Since May 2009 • 50 posts Report Reply

  • Russell Brown,

    They didn't find what they thought they would, but nonetheless grilled me about a VCR which they identified as stolen via its serial number. How I grinned as I produced my Dominion TV Rentals VCR rental agreement ...

    Gold.

    I once had the police rummage around my flat in London -- and find a big box of syringes.

    They weren't really buying my explanation that my flatmates were the kind of crazy Kiwi couple who would holiday in parts of Africa where you really didn't want to rely on the cleanliness of the local syringes if you got sick.

    Fortunately, flatmate turned up and offered exactly that explanation. I think that and our joint indignation at being thought junkies convinced the plod that we were, in fact, telling the truth.

    Auckland • Since Nov 2006 • 18715 posts Report Reply

  • BenWilson,

    A woman I lived with once had the drug squad turn up at her door with a warrant. She demanded to see it, and they shamefaced had to go back to the car to find it. She then read it, and found that they only had permission to search the room inhabited by her boarder. Pays to pay attention to these things - if you just let them in and say 'go for it', you could end up with a hell of a mess to clean up, and trouble you needn't have faced if they find anything even remotely dodgy.

    Auckland • Since Nov 2006 • 8319 posts Report Reply

  • Stephen McIntyre,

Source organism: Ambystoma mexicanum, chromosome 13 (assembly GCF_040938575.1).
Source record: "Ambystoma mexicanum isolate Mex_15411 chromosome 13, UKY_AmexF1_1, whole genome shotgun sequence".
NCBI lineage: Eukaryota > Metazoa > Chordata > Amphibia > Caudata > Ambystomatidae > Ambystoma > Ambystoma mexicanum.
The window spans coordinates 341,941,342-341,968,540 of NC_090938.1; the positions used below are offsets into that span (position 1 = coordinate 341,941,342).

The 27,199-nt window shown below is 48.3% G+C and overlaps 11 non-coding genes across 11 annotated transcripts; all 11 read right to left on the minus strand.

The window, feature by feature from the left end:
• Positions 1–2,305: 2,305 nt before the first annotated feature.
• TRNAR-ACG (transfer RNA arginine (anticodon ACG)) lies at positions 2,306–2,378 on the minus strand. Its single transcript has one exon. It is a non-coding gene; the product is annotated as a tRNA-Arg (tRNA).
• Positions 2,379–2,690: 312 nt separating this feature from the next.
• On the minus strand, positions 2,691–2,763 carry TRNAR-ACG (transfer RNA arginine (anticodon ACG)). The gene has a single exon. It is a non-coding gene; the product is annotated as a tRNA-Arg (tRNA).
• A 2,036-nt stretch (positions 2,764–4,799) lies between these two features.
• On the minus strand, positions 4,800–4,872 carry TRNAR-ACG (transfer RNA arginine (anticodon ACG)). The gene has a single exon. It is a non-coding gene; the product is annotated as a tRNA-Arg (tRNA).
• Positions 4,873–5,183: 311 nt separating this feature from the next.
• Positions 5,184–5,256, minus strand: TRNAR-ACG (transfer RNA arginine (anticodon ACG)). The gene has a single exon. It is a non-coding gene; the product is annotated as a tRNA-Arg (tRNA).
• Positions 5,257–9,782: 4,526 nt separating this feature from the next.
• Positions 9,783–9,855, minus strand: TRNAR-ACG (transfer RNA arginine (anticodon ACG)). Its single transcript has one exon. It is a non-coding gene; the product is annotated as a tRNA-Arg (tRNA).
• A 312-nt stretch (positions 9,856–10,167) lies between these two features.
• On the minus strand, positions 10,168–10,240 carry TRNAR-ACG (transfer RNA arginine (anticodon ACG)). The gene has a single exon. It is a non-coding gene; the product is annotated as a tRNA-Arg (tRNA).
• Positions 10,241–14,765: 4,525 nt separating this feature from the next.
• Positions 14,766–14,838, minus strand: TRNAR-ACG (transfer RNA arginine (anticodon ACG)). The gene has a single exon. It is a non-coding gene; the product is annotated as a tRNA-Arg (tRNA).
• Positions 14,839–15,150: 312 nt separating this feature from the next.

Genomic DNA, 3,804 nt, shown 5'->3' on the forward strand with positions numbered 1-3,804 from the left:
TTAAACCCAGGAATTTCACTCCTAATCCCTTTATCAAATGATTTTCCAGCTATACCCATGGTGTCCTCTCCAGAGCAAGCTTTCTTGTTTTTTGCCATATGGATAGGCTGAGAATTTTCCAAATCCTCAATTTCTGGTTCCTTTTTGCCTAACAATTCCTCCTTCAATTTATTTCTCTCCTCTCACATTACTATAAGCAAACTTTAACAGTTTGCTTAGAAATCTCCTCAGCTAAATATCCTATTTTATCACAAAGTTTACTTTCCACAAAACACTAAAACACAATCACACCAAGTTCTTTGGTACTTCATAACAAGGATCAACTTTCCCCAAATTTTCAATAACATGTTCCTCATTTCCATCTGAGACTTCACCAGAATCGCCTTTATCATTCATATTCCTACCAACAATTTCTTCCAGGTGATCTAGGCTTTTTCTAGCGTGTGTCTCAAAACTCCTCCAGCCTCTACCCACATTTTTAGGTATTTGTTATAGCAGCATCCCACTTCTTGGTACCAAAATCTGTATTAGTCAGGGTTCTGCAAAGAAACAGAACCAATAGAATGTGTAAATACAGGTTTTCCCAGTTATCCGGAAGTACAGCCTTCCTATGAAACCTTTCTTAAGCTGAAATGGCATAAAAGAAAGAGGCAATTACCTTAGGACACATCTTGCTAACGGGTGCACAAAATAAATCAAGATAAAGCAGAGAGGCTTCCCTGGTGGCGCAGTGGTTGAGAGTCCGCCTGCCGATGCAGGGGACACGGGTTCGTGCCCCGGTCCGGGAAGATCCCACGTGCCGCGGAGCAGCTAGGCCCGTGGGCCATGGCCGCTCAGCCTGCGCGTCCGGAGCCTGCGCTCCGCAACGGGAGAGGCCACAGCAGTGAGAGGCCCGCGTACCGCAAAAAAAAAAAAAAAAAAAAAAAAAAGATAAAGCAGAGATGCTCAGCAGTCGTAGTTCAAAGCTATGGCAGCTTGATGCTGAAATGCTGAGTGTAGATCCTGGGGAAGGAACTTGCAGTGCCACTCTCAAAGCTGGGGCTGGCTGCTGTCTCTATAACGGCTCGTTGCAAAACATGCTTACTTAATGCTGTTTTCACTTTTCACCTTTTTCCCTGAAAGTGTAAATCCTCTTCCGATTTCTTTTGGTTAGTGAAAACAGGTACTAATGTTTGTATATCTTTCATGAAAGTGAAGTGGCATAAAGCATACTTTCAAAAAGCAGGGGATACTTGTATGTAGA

The thing is though, five officers have been killed or wounded DURING "ROUTINE" POLICE RAIDS ON DOPE GROWING OPERATIONS.

    And yet none have been hurt during raids on illegal alcohol breweries ...

    (heavy irony)

    It wasn't cannabis which caused that man in Chch to fire his weapon; but it was almost certainly due to the fact that he was involved in a highly serious criminal activity. One may conclude (given we've been told the cops could actually smell the stuff growing from outside) that it was a large (and therefore potentially commercial) operation.

    I have all the sympathy in the world for the wounded police officers and their dog, but change the f--king law and eliminate the need for a black market. Eliminate the need for this type of violent behaviour.

    Auckland • Since Jan 2010 • 37 posts Report Reply

  • Stephen McIntyre,

    Put it this way, I had my door kicked in by police in the early 90s

    Well, people who grow a little weed at home (medical users, personal users, 'social' growers - to use the Law Commission's phrase) may well soon be seeing their doors kicked in AND guns pointed at them if the following comes into being:

    "Police set to get easier access to guns"